September 2015
Volume 15, Issue 12
Free
Vision Sciences Society Annual Meeting Abstract  |   September 2015
Decoding the emerging representation of degraded visual objects in the human brain.
Author Affiliations
  • Tijl Grootswagers
    Perception in Action Research Centre, Department of Cognitive Sciences, Macquarie University, Sydney, NSW, Australia Centre for Cognition and its Disorders, Macquarie University, Sydney, NSW, Australia
  • Thomas Carlson
    Perception in Action Research Centre, Department of Cognitive Sciences, Macquarie University, Sydney, NSW, Australia Centre for Cognition and its Disorders, Macquarie University, Sydney, NSW, Australia
Journal of Vision September 2015, Vol.15, 1087. doi:10.1167/15.12.1087
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      Tijl Grootswagers, Thomas Carlson; Decoding the emerging representation of degraded visual objects in the human brain.. Journal of Vision 2015;15(12):1087. doi: 10.1167/15.12.1087.

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      © 2017 Association for Research in Vision and Ophthalmology.

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Abstract

Object recognition is fast and reliable, and works even when our eyes are focused elsewhere. The aim of our study was to examine how the visual system compensates for degraded inputs in object recognition by looking at the time course of the brain's processing of naturally degraded visual object stimuli. The study used a set of 48 images depicting real world objects (24 animate and 24 inanimate). In experiment 1, we degraded the images by varying the simulated focus, such that each image was equally recognizable. In experiment 2, we presented the intact and out-of-focus images to participants, while their brain activity was recorded using magnetoencephalography (MEG). In the scanner, participants were asked to categorize the objects as animate or inanimate as quickly and accurately as possible. We predicted a behavioural reaction time effect and accordingly observed degraded objects were recognized 22ms slower. Time resolved multivariate pattern analysis was used to decode category (animacy) membership, as well as object identity for all possible pairwise exemplar comparisons as a function of time. In the decoding analysis, we observed lower decoding performance for degraded images overall; and the decoding onset and peak for degraded stimuli were 15ms slower. We assessed several models to explain the behavioural reaction time difference, including distance-based models, which predict reaction times based on exemplar decodability, as well as time-based models, which use the decoding onset and peak. Our analysis shows that distance based models are better predictors. These findings suggest that the time decodable information emerges is less important for determining reaction time behaviour than the quality of the representation (decodability).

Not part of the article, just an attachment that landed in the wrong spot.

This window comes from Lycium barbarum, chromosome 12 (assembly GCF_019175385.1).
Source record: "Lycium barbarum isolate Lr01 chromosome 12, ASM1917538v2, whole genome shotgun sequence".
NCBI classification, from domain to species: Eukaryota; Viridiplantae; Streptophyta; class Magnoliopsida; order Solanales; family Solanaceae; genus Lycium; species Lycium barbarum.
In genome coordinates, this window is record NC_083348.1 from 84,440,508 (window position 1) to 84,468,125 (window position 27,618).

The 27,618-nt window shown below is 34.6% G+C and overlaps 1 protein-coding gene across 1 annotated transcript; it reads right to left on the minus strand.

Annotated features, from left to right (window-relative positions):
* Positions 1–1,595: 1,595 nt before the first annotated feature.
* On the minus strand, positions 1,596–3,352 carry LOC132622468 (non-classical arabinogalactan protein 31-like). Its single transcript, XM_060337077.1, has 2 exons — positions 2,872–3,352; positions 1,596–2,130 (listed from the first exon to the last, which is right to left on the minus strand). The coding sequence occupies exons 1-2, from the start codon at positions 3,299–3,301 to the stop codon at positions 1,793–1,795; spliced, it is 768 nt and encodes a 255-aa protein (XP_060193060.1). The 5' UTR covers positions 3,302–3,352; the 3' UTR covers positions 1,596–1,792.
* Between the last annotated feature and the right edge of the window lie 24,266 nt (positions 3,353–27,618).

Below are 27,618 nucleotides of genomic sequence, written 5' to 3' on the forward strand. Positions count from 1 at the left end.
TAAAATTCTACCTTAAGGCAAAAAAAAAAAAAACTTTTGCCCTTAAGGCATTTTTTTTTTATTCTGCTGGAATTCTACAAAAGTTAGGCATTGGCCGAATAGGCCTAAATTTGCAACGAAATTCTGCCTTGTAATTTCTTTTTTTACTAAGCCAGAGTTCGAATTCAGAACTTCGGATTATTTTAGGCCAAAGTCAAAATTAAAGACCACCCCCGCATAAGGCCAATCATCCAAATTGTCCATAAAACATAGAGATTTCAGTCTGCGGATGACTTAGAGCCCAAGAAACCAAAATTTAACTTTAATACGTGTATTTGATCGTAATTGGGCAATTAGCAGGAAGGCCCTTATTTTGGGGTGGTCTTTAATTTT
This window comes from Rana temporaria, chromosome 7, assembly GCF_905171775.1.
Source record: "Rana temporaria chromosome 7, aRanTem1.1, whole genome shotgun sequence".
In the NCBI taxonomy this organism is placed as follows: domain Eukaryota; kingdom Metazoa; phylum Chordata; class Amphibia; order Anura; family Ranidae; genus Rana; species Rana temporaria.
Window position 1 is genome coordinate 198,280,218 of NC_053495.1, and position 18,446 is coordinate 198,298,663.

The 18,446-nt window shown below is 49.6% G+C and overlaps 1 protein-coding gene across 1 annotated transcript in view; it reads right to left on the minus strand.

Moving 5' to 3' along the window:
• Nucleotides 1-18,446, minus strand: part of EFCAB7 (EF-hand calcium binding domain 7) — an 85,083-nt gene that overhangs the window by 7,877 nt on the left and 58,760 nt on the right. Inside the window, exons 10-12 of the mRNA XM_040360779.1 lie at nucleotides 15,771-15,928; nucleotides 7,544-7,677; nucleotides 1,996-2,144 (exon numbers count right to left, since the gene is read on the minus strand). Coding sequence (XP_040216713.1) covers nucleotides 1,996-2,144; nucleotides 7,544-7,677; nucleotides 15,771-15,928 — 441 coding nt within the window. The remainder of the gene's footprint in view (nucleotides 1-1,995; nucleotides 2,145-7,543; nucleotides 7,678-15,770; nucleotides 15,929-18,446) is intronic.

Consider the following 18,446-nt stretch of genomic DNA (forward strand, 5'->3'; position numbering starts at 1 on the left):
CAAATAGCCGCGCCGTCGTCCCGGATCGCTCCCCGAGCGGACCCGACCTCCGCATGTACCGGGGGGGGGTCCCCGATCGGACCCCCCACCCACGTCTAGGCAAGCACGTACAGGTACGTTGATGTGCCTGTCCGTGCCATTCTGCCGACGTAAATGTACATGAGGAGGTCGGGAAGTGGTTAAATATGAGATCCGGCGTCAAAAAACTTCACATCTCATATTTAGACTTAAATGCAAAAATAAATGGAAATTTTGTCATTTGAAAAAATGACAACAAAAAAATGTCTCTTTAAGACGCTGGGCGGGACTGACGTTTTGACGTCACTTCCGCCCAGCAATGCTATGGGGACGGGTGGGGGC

Meeting abstract presented at VSS 2015

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